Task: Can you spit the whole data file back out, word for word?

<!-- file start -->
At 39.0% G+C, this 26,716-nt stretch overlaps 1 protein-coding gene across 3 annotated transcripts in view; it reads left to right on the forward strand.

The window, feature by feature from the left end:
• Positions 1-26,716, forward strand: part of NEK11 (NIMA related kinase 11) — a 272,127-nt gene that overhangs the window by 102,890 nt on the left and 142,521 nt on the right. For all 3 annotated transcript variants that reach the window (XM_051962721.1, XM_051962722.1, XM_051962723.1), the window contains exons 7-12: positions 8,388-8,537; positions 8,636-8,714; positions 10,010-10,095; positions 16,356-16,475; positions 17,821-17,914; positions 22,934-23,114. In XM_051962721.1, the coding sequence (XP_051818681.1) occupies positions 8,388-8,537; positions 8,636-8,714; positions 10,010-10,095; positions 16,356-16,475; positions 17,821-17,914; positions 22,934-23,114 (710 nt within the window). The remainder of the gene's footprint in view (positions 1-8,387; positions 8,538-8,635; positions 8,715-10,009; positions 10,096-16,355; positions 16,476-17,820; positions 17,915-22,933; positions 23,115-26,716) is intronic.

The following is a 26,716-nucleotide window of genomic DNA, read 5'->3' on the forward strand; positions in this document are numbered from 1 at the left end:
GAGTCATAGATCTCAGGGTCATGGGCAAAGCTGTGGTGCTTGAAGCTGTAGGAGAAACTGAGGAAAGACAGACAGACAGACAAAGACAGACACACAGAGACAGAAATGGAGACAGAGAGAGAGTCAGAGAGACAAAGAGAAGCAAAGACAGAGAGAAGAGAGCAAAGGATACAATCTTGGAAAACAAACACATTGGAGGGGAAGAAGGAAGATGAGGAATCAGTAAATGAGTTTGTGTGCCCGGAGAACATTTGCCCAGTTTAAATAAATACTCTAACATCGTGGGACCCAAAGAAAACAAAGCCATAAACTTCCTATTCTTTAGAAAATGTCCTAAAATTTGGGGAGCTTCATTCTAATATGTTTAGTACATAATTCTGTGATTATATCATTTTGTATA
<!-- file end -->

At 39.0% G+C, this 26,716-nt stretch overlaps 1 protein-coding gene across 3 annotated transcripts in view; it reads left to right on the forward strand.

The window, feature by feature from the left end:
• Positions 1-26,716, forward strand: part of NEK11 (NIMA related kinase 11) — a 272,127-nt gene that overhangs the window by 102,890 nt on the left and 142,521 nt on the right. For all 3 annotated transcript variants that reach the window (XM_051962721.1, XM_051962722.1, XM_051962723.1), the window contains exons 7-12: positions 8,388-8,537; positions 8,636-8,714; positions 10,010-10,095; positions 16,356-16,475; positions 17,821-17,914; positions 22,934-23,114. In XM_051962721.1, the coding sequence (XP_051818681.1) occupies positions 8,388-8,537; positions 8,636-8,714; positions 10,010-10,095; positions 16,356-16,475; positions 17,821-17,914; positions 22,934-23,114 (710 nt within the window). The remainder of the gene's footprint in view (positions 1-8,387; positions 8,538-8,635; positions 8,715-10,009; positions 10,096-16,355; positions 16,476-17,820; positions 17,915-22,933; positions 23,115-26,716) is intronic.

The following is a 26,716-nucleotide window of genomic DNA, read 5'->3' on the forward strand; positions in this document are numbered from 1 at the left end:
GAGTCATAGATCTCAGGGTCATGGGCAAAGCTGTGGTGCTTGAAGCTGTAGGAGAAACTGAGGAAAGACAGACAGACAGACAAAGACAGACACACAGAGACAGAAATGGAGACAGAGAGAGAGTCAGAGAGACAAAGAGAAGCAAAGACAGAGAGAAGAGAGCAAAGGATACAATCTTGGAAAACAAACACATTGGAGGGGAAGAAGGAAGATGAGGAATCAGTAAATGAGTTTGTGTGCCCGGAGAACATTTGCCCAGTTTAAATAAATACTCTAACATCGTGGGACCCAAAGAAAACAAAGCCATAAACTTCCTATTCTTTAGAAAATGTCCTAAAATTTGGGGAGCTTCATTCTAATATGTTTAGTACATAATTCTGTGATTATATCATTTTGTATA